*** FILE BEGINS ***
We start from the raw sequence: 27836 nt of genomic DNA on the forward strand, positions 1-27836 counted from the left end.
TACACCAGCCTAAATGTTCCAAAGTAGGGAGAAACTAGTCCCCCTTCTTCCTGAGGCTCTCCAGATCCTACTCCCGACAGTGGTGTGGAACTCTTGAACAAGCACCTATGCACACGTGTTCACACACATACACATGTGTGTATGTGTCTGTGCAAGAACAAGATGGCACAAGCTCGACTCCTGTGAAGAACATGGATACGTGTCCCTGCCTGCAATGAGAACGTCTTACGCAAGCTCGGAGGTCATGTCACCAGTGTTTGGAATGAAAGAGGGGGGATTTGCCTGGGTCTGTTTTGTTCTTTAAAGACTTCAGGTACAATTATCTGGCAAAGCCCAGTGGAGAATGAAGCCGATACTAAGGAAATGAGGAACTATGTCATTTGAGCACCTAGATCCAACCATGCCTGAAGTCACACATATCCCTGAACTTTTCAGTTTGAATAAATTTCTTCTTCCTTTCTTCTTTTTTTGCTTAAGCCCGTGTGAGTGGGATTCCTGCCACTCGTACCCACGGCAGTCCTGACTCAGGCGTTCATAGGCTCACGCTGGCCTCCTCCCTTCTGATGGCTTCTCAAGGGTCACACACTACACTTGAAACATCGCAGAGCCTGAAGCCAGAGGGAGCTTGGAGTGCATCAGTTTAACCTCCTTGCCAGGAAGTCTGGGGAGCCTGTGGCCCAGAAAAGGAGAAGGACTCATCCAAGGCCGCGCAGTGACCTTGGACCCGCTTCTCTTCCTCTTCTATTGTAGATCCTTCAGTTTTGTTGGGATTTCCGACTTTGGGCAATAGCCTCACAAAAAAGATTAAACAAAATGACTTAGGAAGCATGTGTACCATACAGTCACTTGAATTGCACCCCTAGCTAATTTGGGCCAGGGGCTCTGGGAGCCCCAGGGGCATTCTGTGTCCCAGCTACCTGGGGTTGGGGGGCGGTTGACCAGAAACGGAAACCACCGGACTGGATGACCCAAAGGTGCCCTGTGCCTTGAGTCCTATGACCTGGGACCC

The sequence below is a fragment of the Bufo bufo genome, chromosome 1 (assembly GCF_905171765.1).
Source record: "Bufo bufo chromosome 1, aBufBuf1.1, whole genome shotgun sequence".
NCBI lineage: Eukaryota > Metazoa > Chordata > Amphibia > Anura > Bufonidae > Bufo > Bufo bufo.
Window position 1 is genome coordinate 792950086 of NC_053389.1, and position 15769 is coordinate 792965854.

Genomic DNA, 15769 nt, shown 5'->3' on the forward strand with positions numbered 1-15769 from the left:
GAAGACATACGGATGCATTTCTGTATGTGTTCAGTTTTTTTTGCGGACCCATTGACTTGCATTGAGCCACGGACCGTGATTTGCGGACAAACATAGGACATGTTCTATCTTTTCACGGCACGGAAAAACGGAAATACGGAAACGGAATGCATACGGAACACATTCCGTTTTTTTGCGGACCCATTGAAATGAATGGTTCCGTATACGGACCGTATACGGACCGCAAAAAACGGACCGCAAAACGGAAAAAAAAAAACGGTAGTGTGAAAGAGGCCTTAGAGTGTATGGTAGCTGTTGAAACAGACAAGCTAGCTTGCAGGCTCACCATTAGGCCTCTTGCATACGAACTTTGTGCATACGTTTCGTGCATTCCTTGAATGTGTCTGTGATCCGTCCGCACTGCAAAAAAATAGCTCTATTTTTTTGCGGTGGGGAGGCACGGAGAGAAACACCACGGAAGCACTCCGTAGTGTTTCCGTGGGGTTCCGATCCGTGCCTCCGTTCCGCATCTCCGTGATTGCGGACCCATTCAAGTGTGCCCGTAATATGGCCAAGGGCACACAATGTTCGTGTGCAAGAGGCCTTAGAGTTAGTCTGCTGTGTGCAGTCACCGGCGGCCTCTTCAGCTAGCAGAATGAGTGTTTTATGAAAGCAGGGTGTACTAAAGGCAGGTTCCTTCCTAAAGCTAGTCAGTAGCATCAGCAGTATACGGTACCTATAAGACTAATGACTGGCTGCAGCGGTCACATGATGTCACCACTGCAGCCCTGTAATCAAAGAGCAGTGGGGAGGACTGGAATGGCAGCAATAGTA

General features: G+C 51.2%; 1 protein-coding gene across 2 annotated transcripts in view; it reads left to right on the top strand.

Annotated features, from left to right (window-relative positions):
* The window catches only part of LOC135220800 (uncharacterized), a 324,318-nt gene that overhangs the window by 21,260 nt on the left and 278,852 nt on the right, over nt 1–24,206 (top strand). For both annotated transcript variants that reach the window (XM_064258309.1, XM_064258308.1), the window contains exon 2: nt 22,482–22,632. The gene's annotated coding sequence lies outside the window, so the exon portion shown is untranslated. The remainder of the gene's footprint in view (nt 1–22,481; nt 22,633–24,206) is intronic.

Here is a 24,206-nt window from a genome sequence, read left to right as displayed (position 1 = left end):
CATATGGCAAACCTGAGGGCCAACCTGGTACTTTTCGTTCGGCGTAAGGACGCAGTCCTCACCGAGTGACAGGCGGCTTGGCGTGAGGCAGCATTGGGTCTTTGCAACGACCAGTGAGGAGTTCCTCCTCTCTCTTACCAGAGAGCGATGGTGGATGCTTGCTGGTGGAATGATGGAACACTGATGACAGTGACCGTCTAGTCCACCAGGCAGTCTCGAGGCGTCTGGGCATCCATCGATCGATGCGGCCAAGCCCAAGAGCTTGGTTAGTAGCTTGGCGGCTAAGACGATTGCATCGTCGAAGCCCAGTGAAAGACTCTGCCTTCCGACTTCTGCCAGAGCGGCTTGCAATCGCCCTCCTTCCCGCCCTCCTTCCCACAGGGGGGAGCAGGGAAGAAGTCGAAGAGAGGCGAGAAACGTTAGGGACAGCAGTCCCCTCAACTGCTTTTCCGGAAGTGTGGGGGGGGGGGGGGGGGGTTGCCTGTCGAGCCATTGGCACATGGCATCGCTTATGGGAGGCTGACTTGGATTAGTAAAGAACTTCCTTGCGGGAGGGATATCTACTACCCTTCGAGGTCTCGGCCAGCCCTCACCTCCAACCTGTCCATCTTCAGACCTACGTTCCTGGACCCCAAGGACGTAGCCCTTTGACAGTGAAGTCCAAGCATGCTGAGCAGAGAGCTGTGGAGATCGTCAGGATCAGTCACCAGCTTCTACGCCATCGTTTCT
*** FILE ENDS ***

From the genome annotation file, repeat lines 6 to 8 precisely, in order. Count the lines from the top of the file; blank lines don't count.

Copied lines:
Window position 1 is genome coordinate 792950086 of NC_053389.1, and position 15769 is coordinate 792965854.

Genomic DNA, 15769 nt, shown 5'->3' on the forward strand with positions numbered 1-15769 from the left:
GAAGACATACGGATGCATTTCTGTATGTGTTCAGTTTTTTTTGCGGACCCATTGACTTGCATTGAGCCACGGACCGTGATTTGCGGACAAACATAGGACATGTTCTATCTTTTCACGGCACGGAAAAACGGAAATACGGAAACGGAATGCATACGGAACACATTCCGTTTTTTTGCGGACCCATTGAAATGAATGGTTCCGTATACGGACCGTATACGGACCGCAAAAAACGGACCGCAAAACGGAAAAAAAAAAACGGTAGTGTGAAAGAGGCCTTAGAGTGTATGGTAGCTGTTGAAACAGACAAGCTAGCTTGCAGGCTCACCATTAGGCCTCTTGCATACGAACTTTGTGCATACGTTTCGTGCATTCCTTGAATGTGTCTGTGATCCGTCCGCACTGCAAAAAAATAGCTCTATTTTTTTGCGGTGGGGAGGCACGGAGAGAAACACCACGGAAGCACTCCGTAGTGTTTCCGTGGGGTTCCGATCCGTGCCTCCGTTCCGCATCTCCGTGATTGCGGACCCATTCAAGTGTGCCCGTAATATGGCCAAGGGCACACAATGTTCGTGTGCAAGAGGCCTTAGAGTTAGTCTGCTGTGTGCAGTCACCGGCGGCCTCTTCAGCTAGCAGAATGAGTGTTTTATGAAAGCAGGGTGTACTAAAGGCAGGTTCCTTCCTAAAGCTAGTCAGTAGCATCAGCAGTATACGGTACCTATAAGACTAATGACTGGCTGCAGCGGTCACATGATGTCACCACTGCAGCCCTGTAATCAAAGAGCAGTGGGGAGGACTGGAATGGCAGCAATAGTA